Jack Maggs

From Wikipedia, the free encyclopedia
Jump to: navigation, search
Jack Maggs
JackMaggs.jpg
Author Peter Carey
Country Australia
Language English
Genre Parallel Novel
Publisher UQP (Australia)
Faber & Faber (UK)
Knopf (US)
Publication date
1997 (Australia & UK)
1998 (US)
Media type Print (Hardback)
Pages 392
ISBN 0-7022-2952-0
OCLC 37500556
823 21
LC Class PR9619.3.C36 J33 1997
Preceded by The Unusual Life of Tristan Smith
Followed by True History of the Kelly Gang

Jack Maggs (1997) is a novel by Australian novelist Peter Carey.

Plot summary[edit]

Set in 19th century London, Jack Maggs is a reworking of the Charles Dickens novel Great Expectations. The story centres around Jack Maggs (the equivalent of Magwitch) and his quest to meet his 'son' Henry Phipps (the equivalent of Pip), who has mysteriously disappeared, having closed up his house and dismissed his household.

Maggs becomes involved as a servant in the household of Phipps's neighbour, Percy Buckle, as he attempts to wait out Phipps or find him in the streets of London. He eventually cuts a deal with the young and broke up-and-coming novelist Tobias Oates (a thinly disguised Charles Dickens) that he hopes will lead him to Phipps. Oates, however, has other plans, as he finds in Maggs a character from whom to draw much needed inspiration for a forthcoming novel which he desperately needs to produce.

Critical reception[edit]

Hermione Lee called the book 'an imaginative and daring act of appropriation'.[1]

Kirkus Reviews found the plot device of writing letters to be a weight on this story: "His incessant letter-writing, though, used to explain his past to his boy (and to us), proves a cumbersome device."[2]

Caryn James wrote well of this novel, a parallel to the works and life of Dickens: many authors try "to fill in the gaps of great novels. . . . usually with shabby results. Carey is up to something more sophisticated, and his relation to Dickens's work is playfully skewed."[3] She said that "Carey's invention and uncompromising fidelity to character are sustained almost to the finish". However the "ending carries a heavy load of Dickensian sentimentality".[3] What she found most convincing about the plot is "the depiction of how Maggs has been brain-washed by centuries of upper-class English propaganda."[3]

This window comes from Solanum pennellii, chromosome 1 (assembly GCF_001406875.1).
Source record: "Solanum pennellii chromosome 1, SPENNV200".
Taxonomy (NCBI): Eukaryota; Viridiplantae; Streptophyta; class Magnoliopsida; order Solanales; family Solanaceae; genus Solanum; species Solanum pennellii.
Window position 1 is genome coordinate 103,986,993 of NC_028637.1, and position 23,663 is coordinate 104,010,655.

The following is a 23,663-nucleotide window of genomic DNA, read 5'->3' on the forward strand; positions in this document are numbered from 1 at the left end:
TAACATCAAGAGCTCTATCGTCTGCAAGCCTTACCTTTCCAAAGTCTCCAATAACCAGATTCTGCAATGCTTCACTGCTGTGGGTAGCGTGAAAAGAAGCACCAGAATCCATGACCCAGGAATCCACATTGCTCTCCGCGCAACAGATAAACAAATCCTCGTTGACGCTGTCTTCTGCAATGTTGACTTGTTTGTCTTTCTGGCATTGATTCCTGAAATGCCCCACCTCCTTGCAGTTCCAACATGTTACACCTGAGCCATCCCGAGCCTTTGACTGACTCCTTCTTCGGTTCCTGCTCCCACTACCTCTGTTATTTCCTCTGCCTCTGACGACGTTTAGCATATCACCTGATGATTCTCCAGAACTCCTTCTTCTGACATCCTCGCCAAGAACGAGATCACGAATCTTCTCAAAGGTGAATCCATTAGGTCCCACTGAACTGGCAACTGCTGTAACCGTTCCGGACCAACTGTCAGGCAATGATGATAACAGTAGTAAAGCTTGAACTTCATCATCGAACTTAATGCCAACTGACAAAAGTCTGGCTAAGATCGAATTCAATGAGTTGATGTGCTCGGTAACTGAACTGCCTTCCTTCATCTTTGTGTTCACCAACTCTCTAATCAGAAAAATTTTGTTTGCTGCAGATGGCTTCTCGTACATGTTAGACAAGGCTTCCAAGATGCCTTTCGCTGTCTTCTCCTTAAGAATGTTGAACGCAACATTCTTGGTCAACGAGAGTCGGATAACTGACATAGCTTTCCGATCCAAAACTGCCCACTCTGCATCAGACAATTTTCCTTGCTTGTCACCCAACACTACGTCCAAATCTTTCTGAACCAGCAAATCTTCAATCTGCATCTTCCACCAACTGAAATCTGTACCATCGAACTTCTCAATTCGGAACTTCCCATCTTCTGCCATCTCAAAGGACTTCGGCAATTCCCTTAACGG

Publishers Weekly also had a strongly positive review of this novel, remarking that "Carey's memorable characters can stand proudly in the pantheon beside those of Dickens."[4] Themes in the novel are well handled: "the thin line between respectability and ruin, the corrupting power of money and the cruelty of class distinctions are themes that Carey rings with adroit authority."[4] The story begins with the return of Maggs to London in 1837; though successful in Australia, he is a dead man if identified. Though he left Australia as a successful man, his stay there began in the penal colony decades earlier.

References[edit]

  1. ^ McFarlane, Brian (2008). Screen Adaptations: Great Expectations, A close study of the relationship between text and film. London: Methuen Drama. p. 47. ISBN 978-1408149027. 
  2. ^ "Jack Maggs by Peter Carey". Kirkus Reviews. May 20, 2010 [February 1, 1998]. Retrieved October 20, 2017. 
  3. ^ a b c James, Caryn (February 8, 1998). "Great Extrapolations: Peter Carey's novel takes Dickens as a starting point, then turns the tables on some familiar characters". New York Times Book Review. Retrieved October 20, 2017. 
  4. ^ a b "Jack Maggs". Publishers Weekly. December 29, 1997. Retrieved October 20, 2017. 

Awards and nominations[edit]

Awards and achievements
Preceded by
The Glade within the Grove
Miles Franklin Award recipient
1998
Succeeded by
Eucalyptus